Though the race for prime minister is not a reality show like "Survivor" or "The Amazing Race," as Defense Minister Ehud Barak has rightly commented, the distance is not great: In both cases the contenders vie for television ratings, bad-mouthing their opponents behind their backs and trying to appear perfect and cool.
And if at first we were astonished at the sight of a contender whose hair turned blue overnight, or at the sight of a candidate who kept his promise "I have changed" by removing a mole from his face, then today we are not amazed that a prime minister's legacy consists mainly of surgery to lift his eyelids; we are not amazed by a candidate who has improved her front teeth (as reported in the gossip columns) and has not stopped laughing and smiling since, even in the face of the Iranian threat.
If nevertheless there is a difference between the participants in reality shows and the contenders to lead the State of Israel, it shows up in that the politicians look a lot more nonchalant than their television equivalents. It looks as though they aren't internalizing that they have made it to the semifinals. And when they rise to speak their piece at their "campaign launch," they sound less like leaders hewing out a vision from their hearts and more like pupils reciting an essay on the topic "What are the qualities required of an Israeli prime minister and how many of them do I have, at least according to my cronies."
When they talk about the need for "judgment," "experience," "security background" and "integrity," they sound like people checking off questions at an employment bureau and not people burning with a sense of historical mission, for which they will be prepared to lay themselves on the fence.
Even exceptions among them - Likud MK Benjamin Netanyahu an Defense Minister Ehud Barak, who are obsessive in their pursuit of the job - look as though they are fueled by the fire of competition and the flame of bruised ego more than any burning vision of the future. It is a fact that even they make no pretense of laying out any sort of program.
It appears that Prime Minister Ehud Olmert's statement that "a prime minister doesn't need an agenda," which at first sounded baffling, is now being adopted heartily by all the candidates. None of them is able to offer anything apart from this: reasonable maintenance and preparation for disaster. Even if you say that in today's unstable era no one expects a prime minister to be more qualified than a candidate to head the Airports Authority, it would be nice if his resume were accompanied by that something that is elusive and undefined but very palpable when it exists: that thing called "nobility of mind."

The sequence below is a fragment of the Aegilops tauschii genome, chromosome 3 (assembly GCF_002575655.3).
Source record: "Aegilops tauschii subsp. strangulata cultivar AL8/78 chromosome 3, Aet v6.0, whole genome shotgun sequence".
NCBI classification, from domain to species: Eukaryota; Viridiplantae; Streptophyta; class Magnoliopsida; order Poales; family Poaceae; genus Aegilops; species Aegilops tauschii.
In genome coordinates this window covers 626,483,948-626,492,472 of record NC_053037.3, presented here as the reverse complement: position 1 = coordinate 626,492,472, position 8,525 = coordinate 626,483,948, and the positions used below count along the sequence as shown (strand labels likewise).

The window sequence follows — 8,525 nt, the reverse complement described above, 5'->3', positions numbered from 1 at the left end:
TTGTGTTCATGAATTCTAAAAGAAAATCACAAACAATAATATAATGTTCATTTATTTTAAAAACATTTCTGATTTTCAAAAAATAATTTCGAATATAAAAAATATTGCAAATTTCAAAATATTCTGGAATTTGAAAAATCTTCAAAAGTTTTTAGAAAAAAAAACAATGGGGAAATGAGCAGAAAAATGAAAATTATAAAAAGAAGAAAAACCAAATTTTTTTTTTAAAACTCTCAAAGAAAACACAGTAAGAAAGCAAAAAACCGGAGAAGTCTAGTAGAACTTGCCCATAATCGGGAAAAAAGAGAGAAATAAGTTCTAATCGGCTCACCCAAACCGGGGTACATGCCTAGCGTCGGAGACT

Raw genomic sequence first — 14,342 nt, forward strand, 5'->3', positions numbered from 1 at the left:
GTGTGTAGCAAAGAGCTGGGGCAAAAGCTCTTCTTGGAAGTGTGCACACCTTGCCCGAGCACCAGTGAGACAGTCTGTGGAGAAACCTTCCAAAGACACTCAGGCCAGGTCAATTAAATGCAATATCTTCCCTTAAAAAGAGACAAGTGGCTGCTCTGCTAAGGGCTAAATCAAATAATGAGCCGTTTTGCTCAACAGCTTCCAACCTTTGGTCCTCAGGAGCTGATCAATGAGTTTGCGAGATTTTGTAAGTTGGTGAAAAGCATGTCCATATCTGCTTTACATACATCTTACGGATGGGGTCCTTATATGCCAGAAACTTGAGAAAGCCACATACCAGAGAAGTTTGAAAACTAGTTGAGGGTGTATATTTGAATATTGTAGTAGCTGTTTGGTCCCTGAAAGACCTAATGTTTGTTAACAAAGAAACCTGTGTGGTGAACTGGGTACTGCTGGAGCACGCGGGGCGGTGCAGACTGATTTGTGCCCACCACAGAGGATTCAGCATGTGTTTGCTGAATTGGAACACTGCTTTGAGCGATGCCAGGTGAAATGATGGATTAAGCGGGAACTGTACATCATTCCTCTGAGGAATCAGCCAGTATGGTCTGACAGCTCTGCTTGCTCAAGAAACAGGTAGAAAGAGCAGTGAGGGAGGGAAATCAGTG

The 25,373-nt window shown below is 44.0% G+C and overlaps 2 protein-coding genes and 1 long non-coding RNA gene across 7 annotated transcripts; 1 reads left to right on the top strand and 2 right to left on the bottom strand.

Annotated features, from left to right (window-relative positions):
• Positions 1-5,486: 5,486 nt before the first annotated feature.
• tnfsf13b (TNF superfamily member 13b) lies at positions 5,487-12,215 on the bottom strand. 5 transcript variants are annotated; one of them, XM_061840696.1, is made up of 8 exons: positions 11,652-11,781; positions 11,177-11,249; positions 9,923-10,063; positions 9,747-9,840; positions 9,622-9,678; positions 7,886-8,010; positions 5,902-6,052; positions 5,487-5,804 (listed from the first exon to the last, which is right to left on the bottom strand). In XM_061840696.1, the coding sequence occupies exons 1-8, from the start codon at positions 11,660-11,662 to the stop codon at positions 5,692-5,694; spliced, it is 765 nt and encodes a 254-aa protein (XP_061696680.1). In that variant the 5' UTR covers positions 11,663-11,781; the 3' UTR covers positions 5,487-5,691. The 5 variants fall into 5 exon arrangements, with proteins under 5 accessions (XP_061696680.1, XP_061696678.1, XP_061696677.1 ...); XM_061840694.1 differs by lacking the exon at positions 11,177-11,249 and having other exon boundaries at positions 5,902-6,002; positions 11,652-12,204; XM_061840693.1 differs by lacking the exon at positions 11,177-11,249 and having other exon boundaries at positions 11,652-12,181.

This characteristic is so elusive that it is notable mainly in its absence; for example, not taking the opportunity to make peace with Syria for fear that "you will be considered a sucker" (according to the testimony of former United States ambassador Martin Indyk, on Barak), or for fear of "leaks." On the absence of nobility of mind in other Israeli prime ministers there is no need for Indyk's testimony: There has been enough over the past few decades, during which it has not been clear if the crisis situation has given rise to impetuous, short-sighted and shallow-breathing prime ministers, or if leaders elected on a "crisis management" platform are the ones who fan the crises or at least don't extricate themselves and us from them.
Almost imperceptibly, the Israel of the past two years has become an unparalleled heroic experiment: to see how we manage with a prime minister who is purportedly "a regular guy," as is common in various "properly run countries." Not "unique in his generation," not endowed with great charisma, not a general and not beset by traumas.
This experiment has failed for strange and varied reasons ostensibly connected to Olmert's personality. But when most of the Kadima candidates (with the exception of Transport Minister Shaul Mofaz) come from a similar background, creatures of the political trend of diplomatic compromise and with a proclivity toward a civilian rather than military agenda, it will soon become clear if the Olmert case has been a freak accident on the way to normalization, or a warning sign that indicates that this path is still blocked to civilian vehicles: Only a military Humvee can travel this road.
None of the candidates for prime minister can promise ease and tranquillity. But if the Israeli government is headed by a reasonable civilian, a regular guy or gal who will be neither denounced nor rejected as such and will stay on the bucking horse in the governmental rodeo for more than a fraction of a second, this in itself will be considered a victory in the reality show of our lives.
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